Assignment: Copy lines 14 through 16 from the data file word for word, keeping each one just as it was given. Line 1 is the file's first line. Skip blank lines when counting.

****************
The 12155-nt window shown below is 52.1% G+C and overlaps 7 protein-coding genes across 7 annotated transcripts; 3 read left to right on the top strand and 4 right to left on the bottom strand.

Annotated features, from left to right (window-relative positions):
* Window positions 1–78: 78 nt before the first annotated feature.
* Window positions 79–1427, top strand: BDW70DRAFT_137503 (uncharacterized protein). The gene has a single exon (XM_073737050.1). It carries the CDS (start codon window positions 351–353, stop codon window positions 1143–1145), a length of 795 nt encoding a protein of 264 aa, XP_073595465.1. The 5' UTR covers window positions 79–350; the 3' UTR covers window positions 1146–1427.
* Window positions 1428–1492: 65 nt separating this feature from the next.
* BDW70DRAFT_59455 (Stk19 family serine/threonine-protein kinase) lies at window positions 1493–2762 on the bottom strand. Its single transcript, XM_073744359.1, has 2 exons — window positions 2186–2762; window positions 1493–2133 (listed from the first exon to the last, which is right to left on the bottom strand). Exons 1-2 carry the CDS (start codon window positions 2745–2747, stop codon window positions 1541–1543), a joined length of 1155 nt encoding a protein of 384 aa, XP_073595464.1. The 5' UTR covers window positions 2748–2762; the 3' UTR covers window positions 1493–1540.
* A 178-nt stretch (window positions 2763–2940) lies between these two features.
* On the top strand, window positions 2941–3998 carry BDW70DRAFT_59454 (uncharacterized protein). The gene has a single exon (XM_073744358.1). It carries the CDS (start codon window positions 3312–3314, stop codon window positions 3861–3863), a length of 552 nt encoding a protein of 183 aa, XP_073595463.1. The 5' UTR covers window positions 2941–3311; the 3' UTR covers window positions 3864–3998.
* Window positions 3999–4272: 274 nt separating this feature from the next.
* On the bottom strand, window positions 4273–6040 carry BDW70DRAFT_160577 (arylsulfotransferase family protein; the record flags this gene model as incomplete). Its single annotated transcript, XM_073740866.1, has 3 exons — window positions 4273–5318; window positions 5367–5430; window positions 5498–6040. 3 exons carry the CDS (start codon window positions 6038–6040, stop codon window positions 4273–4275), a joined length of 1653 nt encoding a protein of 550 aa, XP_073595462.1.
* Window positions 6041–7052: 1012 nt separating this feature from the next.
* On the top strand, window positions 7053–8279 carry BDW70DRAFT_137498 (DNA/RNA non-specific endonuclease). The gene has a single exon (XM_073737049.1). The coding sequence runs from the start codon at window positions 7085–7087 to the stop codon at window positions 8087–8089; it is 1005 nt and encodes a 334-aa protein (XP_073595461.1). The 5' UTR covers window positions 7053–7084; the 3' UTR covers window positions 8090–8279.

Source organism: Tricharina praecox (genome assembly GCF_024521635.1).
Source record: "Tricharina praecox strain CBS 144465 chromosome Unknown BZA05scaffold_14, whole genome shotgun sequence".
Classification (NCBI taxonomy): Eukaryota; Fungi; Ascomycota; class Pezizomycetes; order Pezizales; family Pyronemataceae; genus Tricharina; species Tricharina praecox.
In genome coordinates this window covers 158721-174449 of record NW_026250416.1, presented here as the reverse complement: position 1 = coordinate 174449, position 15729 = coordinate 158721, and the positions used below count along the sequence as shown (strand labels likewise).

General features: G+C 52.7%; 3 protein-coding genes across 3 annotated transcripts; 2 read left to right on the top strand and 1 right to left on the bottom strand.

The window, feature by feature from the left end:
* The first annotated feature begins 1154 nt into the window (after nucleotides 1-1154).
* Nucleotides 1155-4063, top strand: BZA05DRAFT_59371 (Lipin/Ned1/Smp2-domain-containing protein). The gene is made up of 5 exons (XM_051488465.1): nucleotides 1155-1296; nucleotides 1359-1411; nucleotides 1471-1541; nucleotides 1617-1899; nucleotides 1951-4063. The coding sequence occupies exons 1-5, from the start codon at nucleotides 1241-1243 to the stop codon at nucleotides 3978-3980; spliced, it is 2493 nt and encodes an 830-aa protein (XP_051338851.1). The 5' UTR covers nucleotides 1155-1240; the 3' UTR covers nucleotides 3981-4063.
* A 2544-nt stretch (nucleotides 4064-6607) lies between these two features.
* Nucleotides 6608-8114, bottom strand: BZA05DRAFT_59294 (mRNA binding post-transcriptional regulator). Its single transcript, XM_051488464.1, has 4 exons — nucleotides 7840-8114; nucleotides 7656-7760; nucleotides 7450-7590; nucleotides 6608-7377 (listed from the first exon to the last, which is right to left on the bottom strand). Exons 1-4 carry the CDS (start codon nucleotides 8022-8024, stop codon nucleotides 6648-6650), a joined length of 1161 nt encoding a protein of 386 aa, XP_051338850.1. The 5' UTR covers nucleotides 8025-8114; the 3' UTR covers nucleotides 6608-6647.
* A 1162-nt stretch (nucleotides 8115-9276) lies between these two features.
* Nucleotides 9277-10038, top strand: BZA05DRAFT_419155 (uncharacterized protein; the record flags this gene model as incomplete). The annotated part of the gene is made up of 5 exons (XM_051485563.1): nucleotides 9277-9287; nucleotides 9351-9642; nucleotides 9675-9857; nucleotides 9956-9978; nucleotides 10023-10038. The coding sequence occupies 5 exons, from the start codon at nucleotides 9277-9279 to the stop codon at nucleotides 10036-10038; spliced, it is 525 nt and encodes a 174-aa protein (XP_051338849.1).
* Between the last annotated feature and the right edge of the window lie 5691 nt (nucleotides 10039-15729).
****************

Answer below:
Source record: "Tricharina praecox strain CBS 144465 chromosome Unknown BZA05scaffold_14, whole genome shotgun sequence".
Classification (NCBI taxonomy): Eukaryota; Fungi; Ascomycota; class Pezizomycetes; order Pezizales; family Pyronemataceae; genus Tricharina; species Tricharina praecox.
In genome coordinates this window covers 158721-174449 of record NW_026250416.1, presented here as the reverse complement: position 1 = coordinate 174449, position 15729 = coordinate 158721, and the positions used below count along the sequence as shown (strand labels likewise).